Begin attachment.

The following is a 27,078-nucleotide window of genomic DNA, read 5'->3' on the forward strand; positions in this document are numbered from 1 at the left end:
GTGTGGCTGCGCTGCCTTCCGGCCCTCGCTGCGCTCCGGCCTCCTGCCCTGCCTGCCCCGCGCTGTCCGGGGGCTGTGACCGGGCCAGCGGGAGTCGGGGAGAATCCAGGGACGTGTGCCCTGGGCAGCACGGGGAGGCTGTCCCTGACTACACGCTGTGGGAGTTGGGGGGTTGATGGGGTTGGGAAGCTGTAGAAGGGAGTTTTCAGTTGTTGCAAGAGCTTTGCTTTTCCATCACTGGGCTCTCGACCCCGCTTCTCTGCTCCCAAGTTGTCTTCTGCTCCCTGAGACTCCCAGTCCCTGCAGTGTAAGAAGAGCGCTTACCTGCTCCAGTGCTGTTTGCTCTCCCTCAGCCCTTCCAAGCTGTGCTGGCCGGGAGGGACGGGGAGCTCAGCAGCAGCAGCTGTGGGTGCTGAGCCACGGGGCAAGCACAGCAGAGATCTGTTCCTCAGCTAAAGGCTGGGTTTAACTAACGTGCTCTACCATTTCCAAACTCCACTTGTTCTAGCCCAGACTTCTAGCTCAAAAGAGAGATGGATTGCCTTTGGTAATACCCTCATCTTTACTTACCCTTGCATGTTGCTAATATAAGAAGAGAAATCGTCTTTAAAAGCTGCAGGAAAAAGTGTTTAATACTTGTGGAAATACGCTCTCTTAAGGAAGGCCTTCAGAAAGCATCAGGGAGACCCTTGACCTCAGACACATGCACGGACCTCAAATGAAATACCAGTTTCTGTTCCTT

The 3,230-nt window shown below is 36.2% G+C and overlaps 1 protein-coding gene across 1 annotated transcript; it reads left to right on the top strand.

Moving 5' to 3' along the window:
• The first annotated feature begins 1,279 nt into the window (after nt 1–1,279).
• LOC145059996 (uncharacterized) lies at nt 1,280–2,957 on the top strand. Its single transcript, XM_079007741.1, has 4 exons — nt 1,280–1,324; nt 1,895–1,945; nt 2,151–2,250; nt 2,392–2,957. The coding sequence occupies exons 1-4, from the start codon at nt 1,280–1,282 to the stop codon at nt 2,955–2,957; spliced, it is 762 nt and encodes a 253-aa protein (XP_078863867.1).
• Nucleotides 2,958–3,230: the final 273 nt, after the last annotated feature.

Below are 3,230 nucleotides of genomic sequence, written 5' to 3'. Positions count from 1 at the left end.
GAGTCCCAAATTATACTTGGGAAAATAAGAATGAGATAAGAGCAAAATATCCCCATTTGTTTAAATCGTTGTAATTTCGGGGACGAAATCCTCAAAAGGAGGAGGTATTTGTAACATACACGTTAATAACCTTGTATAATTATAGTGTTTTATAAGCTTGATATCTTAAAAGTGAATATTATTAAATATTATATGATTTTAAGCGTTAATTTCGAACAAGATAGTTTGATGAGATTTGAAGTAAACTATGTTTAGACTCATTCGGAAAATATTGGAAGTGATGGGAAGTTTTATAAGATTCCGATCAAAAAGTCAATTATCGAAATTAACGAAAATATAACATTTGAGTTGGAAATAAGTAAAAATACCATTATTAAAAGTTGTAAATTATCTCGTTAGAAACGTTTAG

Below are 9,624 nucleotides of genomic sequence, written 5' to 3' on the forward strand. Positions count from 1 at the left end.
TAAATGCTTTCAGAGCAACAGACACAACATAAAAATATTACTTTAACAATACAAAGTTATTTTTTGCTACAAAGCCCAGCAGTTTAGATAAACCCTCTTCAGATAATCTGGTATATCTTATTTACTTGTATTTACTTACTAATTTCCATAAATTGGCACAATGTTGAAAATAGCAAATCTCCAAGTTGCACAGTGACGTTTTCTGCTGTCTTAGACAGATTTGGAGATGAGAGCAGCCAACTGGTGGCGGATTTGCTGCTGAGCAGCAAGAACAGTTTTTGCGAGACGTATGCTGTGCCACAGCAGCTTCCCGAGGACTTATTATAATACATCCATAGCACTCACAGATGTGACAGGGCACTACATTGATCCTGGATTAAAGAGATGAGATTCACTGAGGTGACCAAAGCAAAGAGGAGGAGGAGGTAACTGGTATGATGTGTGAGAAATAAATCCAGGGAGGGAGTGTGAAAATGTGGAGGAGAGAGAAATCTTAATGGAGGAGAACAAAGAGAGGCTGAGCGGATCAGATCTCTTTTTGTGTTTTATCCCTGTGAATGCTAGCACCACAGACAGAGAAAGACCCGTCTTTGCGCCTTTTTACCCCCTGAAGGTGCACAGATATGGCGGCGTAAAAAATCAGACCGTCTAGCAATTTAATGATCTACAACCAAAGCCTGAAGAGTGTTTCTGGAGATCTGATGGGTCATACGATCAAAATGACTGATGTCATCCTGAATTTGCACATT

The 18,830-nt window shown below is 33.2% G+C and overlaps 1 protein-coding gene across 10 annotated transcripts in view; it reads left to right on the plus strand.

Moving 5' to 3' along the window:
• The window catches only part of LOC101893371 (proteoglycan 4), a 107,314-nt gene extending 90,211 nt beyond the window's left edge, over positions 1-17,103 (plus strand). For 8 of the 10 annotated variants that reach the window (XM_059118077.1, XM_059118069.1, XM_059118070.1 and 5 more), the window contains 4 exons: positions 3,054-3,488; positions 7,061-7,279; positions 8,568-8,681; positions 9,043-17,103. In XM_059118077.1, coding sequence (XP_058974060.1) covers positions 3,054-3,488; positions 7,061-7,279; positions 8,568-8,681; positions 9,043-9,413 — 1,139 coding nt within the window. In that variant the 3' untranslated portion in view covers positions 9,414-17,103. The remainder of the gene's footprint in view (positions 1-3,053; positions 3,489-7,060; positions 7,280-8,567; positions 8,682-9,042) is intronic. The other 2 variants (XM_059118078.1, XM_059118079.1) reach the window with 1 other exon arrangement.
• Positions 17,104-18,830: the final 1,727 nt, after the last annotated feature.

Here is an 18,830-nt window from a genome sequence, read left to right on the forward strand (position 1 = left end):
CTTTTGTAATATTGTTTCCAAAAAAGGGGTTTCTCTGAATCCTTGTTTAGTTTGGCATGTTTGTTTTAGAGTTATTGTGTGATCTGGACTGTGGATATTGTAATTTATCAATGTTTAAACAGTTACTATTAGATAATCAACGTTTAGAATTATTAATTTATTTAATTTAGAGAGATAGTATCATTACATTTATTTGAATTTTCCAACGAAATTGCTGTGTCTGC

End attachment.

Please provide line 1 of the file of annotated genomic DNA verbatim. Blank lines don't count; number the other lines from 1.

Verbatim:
The following is a 27,078-nucleotide window of genomic DNA, read 5'->3' on the forward strand; positions in this document are numbered from 1 at the left end: